I mean look at all this:


Now times that by 1000. I would say about 60% of the attendees were dressed up  in some way. That’s some dedication.

Oh one note: There is a fine line between between “cute”  and “um no, that shit does not look right on you.” I have to hand it to these cosplayers though, they have that “I don’t give a fuck I’m wearing this” mentality. I think SakuraCon is their safe haven. 

I was at SakuraCon Friday only! If you’re in the Seattle area, it goes on through Sunday. If you do go, can I suggest just chillin in one of the many anime theatres. I watched a lil bit of Giant Robo and Hajime no Ippo, that was great. Or maybe you could visit the classic console games room and play some NES, Sega, or even Atari 2600 games! Lastly I suggest you hit up the Artist’s Alley, one of the more inspiring moments was just watching those artists sketch away, which makes me think I need to get a table for SakuraCon next year. 

Who’s down for next year, SakuraCon 2010?

Set the VCR: Let’s burn the house down, there’s no turning back

Tomorrow, or today, err soon ,(April 5 in Japan) a brand new Fullmetal Alchemist series will be launching in Japan. From what I read, it will NOT be a continuation of the series, but a re-boot of the series in order to be more faithful to the manga.

Will it be as successful as the first anime series? We’ll see, but first I wanted to go over one of the many Set the VCR moments from the first Fullmetal Alchemist anime series. 

Fullmetal Alchemist (anime) “Mother” 2003


Many of us can think of an event, an occurrence, a decision, or maybe a series of these in our past that drastically changed our lives. A change so dramatic, that we can safely think: “after that, there was no turning back.”  Do you remember any those times? Do you remember the feeling you had when you realized that everything had changed?  Were you confident and sure of your new paradigm? Or were you hesitant, worried, and a bit scared of what would happen next? Remember those feelings and emotions now?

Expressing these feelings and emotions through art is a daunting task for any form of art or media. Get it wrong and your audience will lose interest with the quickness. Get it right, and the skies the limit. 

This is where this next Set the VCR moment comes in: (Hit the jump) Continue reading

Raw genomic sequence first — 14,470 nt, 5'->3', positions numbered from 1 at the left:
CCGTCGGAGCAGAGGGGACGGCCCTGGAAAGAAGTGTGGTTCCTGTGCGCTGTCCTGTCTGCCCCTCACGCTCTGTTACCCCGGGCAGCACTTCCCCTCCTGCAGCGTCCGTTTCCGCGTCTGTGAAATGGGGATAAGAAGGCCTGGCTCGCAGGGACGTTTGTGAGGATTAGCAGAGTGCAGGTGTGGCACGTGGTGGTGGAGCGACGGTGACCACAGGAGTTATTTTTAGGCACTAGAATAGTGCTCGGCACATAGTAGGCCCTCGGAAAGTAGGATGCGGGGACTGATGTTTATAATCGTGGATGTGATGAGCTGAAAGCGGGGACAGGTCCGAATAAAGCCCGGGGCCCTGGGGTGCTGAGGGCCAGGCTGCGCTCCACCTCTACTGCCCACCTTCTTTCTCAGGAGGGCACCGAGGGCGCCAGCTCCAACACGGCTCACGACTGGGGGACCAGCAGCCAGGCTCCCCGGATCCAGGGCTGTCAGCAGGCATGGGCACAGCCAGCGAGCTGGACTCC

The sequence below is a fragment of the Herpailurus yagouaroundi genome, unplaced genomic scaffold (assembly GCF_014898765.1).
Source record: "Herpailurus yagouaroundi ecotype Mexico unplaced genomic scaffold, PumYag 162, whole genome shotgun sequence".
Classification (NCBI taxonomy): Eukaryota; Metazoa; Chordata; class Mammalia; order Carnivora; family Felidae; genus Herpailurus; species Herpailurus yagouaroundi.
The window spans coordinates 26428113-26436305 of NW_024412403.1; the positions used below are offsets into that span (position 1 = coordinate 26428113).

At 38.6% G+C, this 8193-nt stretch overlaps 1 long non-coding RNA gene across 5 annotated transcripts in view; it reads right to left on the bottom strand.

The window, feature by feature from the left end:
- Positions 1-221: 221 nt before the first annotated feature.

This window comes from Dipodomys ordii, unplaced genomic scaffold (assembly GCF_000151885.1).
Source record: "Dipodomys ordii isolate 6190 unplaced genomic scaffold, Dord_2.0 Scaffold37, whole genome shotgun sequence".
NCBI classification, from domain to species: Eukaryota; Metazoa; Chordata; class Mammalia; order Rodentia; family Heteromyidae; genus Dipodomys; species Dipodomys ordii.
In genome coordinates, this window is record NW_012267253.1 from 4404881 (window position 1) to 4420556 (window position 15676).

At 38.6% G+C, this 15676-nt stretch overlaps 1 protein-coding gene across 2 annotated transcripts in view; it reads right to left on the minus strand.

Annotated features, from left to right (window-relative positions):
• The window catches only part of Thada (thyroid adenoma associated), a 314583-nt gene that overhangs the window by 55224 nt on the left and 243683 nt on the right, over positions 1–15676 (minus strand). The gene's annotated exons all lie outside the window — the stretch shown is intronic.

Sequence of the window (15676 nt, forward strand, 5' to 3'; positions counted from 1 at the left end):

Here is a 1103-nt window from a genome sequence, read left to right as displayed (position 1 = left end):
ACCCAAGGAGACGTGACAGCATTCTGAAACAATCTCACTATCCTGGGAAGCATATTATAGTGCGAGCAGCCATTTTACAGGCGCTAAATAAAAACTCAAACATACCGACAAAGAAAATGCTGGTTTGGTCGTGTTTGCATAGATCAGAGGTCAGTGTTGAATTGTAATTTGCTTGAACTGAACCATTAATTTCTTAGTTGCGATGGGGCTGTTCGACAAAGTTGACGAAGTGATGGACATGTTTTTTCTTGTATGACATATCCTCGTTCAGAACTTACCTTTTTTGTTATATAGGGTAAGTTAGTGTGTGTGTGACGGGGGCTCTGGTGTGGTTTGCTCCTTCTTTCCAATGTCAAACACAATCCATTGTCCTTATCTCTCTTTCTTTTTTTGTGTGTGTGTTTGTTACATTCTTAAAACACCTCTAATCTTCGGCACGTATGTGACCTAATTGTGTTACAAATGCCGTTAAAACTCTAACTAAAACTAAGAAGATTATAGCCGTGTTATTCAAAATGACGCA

Review: BECK: Mongolian Chop Squad (anime)

BECK: Mongolian Chop Squad/ dir. Osamu Kobayashi/ 2004-2005 (26 episodes)

beckseattle1I started the Art of the Cartoon blog this past January. When it first debuted, my marquee header was a little different, and my good friend and running partner, Angel, thought the anime character on my marquee was Koyuki, the main character from BECK: Mongolian Chop Squad (It was actually Naota from FLCL, but anyway).

After one of our runs, she played the opening song from the series on her car stereo and went off on what a good series BECK was. She mentioned it was about starting a rock band and how they got through struggles. This caught my attention and I was intrigued by what kind of series about a rock band would impress her.

A month later I saw BECK the complete series on sale at Fry’s Electronics. I was tempted, but I did not pick it up (money’s tight y’know). Over the next couple of weeks, I kept going back to Fry’s and staring at that set (there was only one left) wondering if I should pick it up before it was too late. It wasn’t until after my birthday, and a break from school that I finally decided to pick up BECK, and see what the fuss my homegirl was talking about.

So how was it?

Flawed. Actually, there were a LOT of flaws. HOWEVER, when a cartoon series is so powerful that it makes me do this:


You know that something went immensely right. In fact, watching BECK reinforced the reasons why I decided to get into the field of animation in the first place. Hit the jump for the rest of the review…
Continue reading